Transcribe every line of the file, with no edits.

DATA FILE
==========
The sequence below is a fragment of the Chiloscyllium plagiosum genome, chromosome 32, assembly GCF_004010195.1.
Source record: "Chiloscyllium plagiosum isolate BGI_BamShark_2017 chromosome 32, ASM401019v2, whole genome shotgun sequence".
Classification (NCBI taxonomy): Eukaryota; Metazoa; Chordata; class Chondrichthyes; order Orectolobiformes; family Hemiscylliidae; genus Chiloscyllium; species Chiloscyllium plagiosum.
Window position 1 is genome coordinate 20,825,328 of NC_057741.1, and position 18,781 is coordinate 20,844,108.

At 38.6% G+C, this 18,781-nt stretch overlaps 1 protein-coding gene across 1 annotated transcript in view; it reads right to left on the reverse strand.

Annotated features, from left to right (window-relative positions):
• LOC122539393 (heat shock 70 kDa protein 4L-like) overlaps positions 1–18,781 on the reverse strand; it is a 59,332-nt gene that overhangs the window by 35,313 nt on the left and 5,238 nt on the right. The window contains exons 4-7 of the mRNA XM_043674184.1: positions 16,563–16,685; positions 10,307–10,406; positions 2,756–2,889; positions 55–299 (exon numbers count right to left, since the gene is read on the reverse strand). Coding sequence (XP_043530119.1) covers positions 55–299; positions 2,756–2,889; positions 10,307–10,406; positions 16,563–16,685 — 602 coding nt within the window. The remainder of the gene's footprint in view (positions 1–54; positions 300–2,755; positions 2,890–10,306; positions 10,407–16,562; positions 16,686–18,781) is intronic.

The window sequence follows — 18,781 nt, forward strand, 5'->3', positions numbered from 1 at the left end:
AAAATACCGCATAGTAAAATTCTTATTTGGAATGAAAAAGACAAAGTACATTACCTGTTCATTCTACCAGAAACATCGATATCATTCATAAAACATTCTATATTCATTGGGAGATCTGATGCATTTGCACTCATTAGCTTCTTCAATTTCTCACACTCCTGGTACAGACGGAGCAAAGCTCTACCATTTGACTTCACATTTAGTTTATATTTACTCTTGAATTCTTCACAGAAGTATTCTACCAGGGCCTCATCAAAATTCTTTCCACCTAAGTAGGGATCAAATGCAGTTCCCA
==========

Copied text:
The sequence below is a fragment of the Chiloscyllium plagiosum genome, chromosome 32, assembly GCF_004010195.1.
Source record: "Chiloscyllium plagiosum isolate BGI_BamShark_2017 chromosome 32, ASM401019v2, whole genome shotgun sequence".
Classification (NCBI taxonomy): Eukaryota; Metazoa; Chordata; class Chondrichthyes; order Orectolobiformes; family Hemiscylliidae; genus Chiloscyllium; species Chiloscyllium plagiosum.
Window position 1 is genome coordinate 20,825,328 of NC_057741.1, and position 18,781 is coordinate 20,844,108.

At 38.6% G+C, this 18,781-nt stretch overlaps 1 protein-coding gene across 1 annotated transcript in view; it reads right to left on the reverse strand.

Annotated features, from left to right (window-relative positions):
• LOC122539393 (heat shock 70 kDa protein 4L-like) overlaps positions 1–18,781 on the reverse strand; it is a 59,332-nt gene that overhangs the window by 35,313 nt on the left and 5,238 nt on the right. The window contains exons 4-7 of the mRNA XM_043674184.1: positions 16,563–16,685; positions 10,307–10,406; positions 2,756–2,889; positions 55–299 (exon numbers count right to left, since the gene is read on the reverse strand). Coding sequence (XP_043530119.1) covers positions 55–299; positions 2,756–2,889; positions 10,307–10,406; positions 16,563–16,685 — 602 coding nt within the window. The remainder of the gene's footprint in view (positions 1–54; positions 300–2,755; positions 2,890–10,306; positions 10,407–16,562; positions 16,686–18,781) is intronic.

The window sequence follows — 18,781 nt, forward strand, 5'->3', positions numbered from 1 at the left end:
AAAATACCGCATAGTAAAATTCTTATTTGGAATGAAAAAGACAAAGTACATTACCTGTTCATTCTACCAGAAACATCGATATCATTCATAAAACATTCTATATTCATTGGGAGATCTGATGCATTTGCACTCATTAGCTTCTTCAATTTCTCACACTCCTGGTACAGACGGAGCAAAGCTCTACCATTTGACTTCACATTTAGTTTATATTTACTCTTGAATTCTTCACAGAAGTATTCTACCAGGGCCTCATCAAAATTCTTTCCACCTAAGTAGGGATCAAATGCAGTTCCCA